Small farms’ longtime champion offers 100% local meals nationwide — and celebrates growth of locavore movement
Palo Alto, Calif. (September 24, 2013) – Today, Bon Appétit Management Company’s 500-plus cafés are showcasing its years-long commitment to local food, by preparing regionally authentic meals made entirely from ingredients harvested within 150 miles of each kitchen. And at many locations, guests will get to mingle with the farmers, ranchers, and food artisans whose food helped make each café’s 100% local meal a reality.
When Bon Appétit Management Company launched its first Eat Local Challenge in 2005, the idea of caring about “local food” was a novelty, not a national movement. Michael Pollan’s seminal book The Omnivore’s Dilemma was still a year away from publication, and the company was the only one in the food service industry providing local food in its cafés on a regular basis.
The idea behind the annual event was to encourage people to look beyond their supermarket and seek out the bounty of food growing all around them. Since then, not only has the word “locavore” entered common usage, but there are now 80% more farmers’ markets around America, and the number of small U.S. farms has begun rising after years of decline.
Eat Local Challenge began as an outgrowth of Bon Appétit’s Farm to Fork program, a companywide commitment to buying locally that it formalized in 1999. Bon Appétit chefs are required to purchase at least 20 percent of their ingredients from small, owner-operated farms and ranches within 150 miles. American Farmland Trust estimates that in general, of $10 spent on food, only $1.58 gets back to the farmers and ranchers who grew it; marketers, processors, wholesalers, and distributors take the rest. By buying directly from local farms, Bon Appétit has played a vital role in the local food movement over the last 14 years. Through the tens of millions of dollars per year it spends annually through the Farm to Fork program, the company has helped these small producers not only stay in business, but flourish.
Every year, Bon Appétit deepens its commitment to local food. Here are a few facts:
- The number of Farm to Fork vendors has increased from an estimated 400 in 2005 to 1,300 in 2013.
- Since its launch in 2011, the company’s Fish to Fork program, designed to increase the amount of local fish being used in its cafés, has signed on 40 local fishermen and fish farmers.
- At last year’s variation, the Eat Local (Fish) Challenge – in which chefs were challenged to plan a meal around a locally sourced or caught fish – 56 different species of seafood were served.
- In 2005, there were less than 10 farms located on the university and corporate campuses where Bon Appétit operates. Bon Appétit has helped start and/or support the groundbreaking of more than two dozen more hyperlocal campus farms and gardens.
“When we started our Farm to Fork program, it was about our chefs having access to the best flavors. It ended up starting us on a path toward becoming more sustainable,” said Fedele Bauccio, CEO and cofounder of Bon Appétit Management Company. “I fully believe we couldn’t do what we do without these incredible farmers, ranchers, and fishermen. Our chefs love the Eat Local Challenge because it inspires them to cook even more creatively — and because they get to introduce their heroes to our guests.”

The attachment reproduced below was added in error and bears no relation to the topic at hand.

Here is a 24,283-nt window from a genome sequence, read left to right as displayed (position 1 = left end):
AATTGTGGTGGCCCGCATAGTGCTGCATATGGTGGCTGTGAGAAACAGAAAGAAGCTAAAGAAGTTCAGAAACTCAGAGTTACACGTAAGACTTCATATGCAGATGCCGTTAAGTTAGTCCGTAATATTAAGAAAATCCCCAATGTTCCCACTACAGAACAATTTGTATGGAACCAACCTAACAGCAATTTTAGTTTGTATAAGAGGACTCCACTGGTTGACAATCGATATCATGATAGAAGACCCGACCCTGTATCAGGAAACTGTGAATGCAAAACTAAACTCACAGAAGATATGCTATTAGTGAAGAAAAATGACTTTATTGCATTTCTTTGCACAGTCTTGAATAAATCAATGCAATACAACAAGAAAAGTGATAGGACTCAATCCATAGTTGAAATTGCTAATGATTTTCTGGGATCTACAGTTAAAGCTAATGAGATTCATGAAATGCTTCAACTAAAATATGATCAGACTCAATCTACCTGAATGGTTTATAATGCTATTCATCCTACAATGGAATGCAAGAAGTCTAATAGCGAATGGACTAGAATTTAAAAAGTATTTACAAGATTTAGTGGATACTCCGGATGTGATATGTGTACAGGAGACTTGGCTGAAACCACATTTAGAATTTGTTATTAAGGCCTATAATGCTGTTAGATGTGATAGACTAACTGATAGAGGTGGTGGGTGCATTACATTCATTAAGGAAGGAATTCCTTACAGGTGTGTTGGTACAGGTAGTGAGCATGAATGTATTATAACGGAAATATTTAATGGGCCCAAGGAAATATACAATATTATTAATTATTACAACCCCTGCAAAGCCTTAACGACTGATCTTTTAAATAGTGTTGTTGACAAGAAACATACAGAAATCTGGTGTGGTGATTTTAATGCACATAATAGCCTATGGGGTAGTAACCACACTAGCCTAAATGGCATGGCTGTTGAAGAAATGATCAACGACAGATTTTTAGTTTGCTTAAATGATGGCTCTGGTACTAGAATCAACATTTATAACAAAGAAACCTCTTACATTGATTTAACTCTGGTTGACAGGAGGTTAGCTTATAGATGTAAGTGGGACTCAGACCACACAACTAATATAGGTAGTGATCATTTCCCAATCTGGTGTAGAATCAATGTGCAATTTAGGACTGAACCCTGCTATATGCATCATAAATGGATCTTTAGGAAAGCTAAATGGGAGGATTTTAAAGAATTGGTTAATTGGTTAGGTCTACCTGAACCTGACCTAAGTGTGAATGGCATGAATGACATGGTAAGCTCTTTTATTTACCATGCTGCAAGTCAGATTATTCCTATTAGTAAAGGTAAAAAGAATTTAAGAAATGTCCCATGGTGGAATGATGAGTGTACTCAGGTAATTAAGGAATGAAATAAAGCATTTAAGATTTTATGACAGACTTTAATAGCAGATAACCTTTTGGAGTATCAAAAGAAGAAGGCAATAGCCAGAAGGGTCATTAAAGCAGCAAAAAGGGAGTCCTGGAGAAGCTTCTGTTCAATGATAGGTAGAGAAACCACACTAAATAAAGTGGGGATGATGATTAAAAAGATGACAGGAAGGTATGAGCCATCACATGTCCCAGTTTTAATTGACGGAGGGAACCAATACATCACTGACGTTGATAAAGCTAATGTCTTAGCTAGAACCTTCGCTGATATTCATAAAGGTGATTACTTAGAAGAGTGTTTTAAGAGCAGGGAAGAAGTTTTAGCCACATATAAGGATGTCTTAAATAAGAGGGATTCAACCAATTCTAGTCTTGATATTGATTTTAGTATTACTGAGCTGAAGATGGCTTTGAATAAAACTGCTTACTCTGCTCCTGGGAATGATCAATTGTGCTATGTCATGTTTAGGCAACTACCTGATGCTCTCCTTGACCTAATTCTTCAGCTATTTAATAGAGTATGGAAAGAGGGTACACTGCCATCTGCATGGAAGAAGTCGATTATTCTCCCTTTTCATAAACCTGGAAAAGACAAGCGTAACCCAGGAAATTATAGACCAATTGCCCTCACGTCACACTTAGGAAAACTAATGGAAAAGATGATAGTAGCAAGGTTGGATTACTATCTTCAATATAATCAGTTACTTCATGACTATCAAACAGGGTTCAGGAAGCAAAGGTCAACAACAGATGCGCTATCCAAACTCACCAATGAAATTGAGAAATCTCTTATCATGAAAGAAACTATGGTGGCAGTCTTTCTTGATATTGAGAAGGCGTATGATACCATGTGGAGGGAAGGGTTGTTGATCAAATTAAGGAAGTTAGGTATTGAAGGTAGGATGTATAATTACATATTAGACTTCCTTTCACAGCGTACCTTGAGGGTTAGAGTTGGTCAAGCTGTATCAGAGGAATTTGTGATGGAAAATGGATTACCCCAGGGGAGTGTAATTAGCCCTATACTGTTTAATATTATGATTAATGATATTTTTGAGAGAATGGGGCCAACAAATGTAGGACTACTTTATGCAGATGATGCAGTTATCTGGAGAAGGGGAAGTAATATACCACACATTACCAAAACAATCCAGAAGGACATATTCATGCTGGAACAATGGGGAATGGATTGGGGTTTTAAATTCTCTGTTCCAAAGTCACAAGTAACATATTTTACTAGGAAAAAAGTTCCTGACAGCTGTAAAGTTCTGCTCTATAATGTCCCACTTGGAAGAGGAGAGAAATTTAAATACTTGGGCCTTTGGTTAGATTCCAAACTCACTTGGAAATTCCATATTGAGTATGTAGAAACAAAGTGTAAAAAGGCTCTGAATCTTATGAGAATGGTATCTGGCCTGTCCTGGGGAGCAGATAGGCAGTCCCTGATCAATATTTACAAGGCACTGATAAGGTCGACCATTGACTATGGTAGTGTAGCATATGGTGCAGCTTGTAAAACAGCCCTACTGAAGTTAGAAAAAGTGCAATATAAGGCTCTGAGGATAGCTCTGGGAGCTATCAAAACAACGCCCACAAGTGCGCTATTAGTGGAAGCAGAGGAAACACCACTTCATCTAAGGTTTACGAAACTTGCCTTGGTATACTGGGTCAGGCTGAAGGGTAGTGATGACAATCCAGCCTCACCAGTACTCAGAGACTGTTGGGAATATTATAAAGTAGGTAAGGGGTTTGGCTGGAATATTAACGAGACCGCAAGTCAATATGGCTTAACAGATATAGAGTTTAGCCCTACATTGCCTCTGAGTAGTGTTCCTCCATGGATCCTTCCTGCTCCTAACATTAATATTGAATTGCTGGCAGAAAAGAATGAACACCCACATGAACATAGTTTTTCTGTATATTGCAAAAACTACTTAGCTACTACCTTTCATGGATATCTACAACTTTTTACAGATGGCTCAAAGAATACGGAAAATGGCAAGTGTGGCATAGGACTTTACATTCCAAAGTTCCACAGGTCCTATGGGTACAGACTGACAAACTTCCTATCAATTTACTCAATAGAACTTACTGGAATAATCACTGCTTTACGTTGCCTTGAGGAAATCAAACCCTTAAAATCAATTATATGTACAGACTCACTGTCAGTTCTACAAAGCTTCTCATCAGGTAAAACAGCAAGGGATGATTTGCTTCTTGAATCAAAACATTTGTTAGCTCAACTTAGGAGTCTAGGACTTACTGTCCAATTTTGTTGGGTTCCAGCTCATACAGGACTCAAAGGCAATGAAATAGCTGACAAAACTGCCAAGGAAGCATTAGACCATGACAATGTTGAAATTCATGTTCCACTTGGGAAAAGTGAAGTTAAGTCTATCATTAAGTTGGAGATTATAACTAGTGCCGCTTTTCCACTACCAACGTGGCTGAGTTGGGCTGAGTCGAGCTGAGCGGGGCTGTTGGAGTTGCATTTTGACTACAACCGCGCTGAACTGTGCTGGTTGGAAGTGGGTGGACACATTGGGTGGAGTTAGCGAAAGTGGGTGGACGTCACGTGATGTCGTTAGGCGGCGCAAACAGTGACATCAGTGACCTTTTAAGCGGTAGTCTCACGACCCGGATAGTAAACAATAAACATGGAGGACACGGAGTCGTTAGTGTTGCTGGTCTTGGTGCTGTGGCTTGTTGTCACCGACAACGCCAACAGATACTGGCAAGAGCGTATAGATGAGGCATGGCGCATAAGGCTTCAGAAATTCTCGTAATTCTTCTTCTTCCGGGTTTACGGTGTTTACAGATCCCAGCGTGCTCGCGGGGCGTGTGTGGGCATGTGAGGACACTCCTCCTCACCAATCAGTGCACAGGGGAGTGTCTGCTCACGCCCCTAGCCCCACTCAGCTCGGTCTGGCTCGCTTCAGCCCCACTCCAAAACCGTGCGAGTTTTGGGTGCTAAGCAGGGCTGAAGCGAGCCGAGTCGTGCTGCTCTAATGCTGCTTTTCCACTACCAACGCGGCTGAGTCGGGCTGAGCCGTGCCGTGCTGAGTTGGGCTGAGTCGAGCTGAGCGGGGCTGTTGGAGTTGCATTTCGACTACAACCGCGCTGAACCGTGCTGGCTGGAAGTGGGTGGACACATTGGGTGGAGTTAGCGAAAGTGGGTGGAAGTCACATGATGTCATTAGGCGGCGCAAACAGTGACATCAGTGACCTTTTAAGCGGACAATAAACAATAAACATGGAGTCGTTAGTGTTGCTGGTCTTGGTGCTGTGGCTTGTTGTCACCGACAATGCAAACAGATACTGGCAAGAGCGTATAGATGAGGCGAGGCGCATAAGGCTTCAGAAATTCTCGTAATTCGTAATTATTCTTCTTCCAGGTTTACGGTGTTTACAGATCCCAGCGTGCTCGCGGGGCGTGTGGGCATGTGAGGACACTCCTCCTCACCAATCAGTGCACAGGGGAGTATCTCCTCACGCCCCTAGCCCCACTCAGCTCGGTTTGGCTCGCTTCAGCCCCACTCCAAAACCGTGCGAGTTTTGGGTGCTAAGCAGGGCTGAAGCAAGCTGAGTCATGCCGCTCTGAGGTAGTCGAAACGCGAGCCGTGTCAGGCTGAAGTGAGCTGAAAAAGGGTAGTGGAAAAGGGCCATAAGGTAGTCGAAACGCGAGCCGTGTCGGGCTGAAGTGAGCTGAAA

As part of this year’s Eat Local Challenge, Bon Appétit will share tips on how to “go local.” This will include sharing a list of five locally produced foods, like fruit and eggs, that are easy to find, as well as locally available substitutions for items that might be difficult, such as olive oil and sugar.
The company is also sponsoring a local food photography contest via social media: guests are encouraged to take a photo of their 100% local Bon Appétit meals on Eat Local Challenge Day, then Tweet or Instagram them with their location and the hashtag #eatlocalchallenge. The most artful effort will win signed copies of new books from two food-movement heroes — Michael Pollan’s Cooked and Marion Nestle’s Eat Drink Vote: An Illustrated Guide to Food Politics — along with a gift certificate to a farm-to-table restaurant in their area.
About Bon Appétit Management Company
Bon Appétit Management Company (www.bamco.com) is an on-site restaurant company offering full food-service management to corporations, universities, and specialty venues. Based in Palo Alto, CA, Bon Appétit has more than 500 cafés in 32 states, including eBay, the University of Pennsylvania, and the Getty Center. All Bon Appétit food is cooked from scratch, including sauces, stocks, and soups. A pioneer in environmentally sound sourcing policies, Bon Appétit has developed programs addressing local purchasing, the overuse of antibiotics, sustainable seafood, the food and climate change connection, humanely raised meat and eggs, and farmworker welfare. It has received numerous awards for its work, from organizations including the International Association of Culinary Professionals, the James Beard Foundation, Natural Resources Defense Council, Seafood Choices Alliance, and The Humane Society of the United States.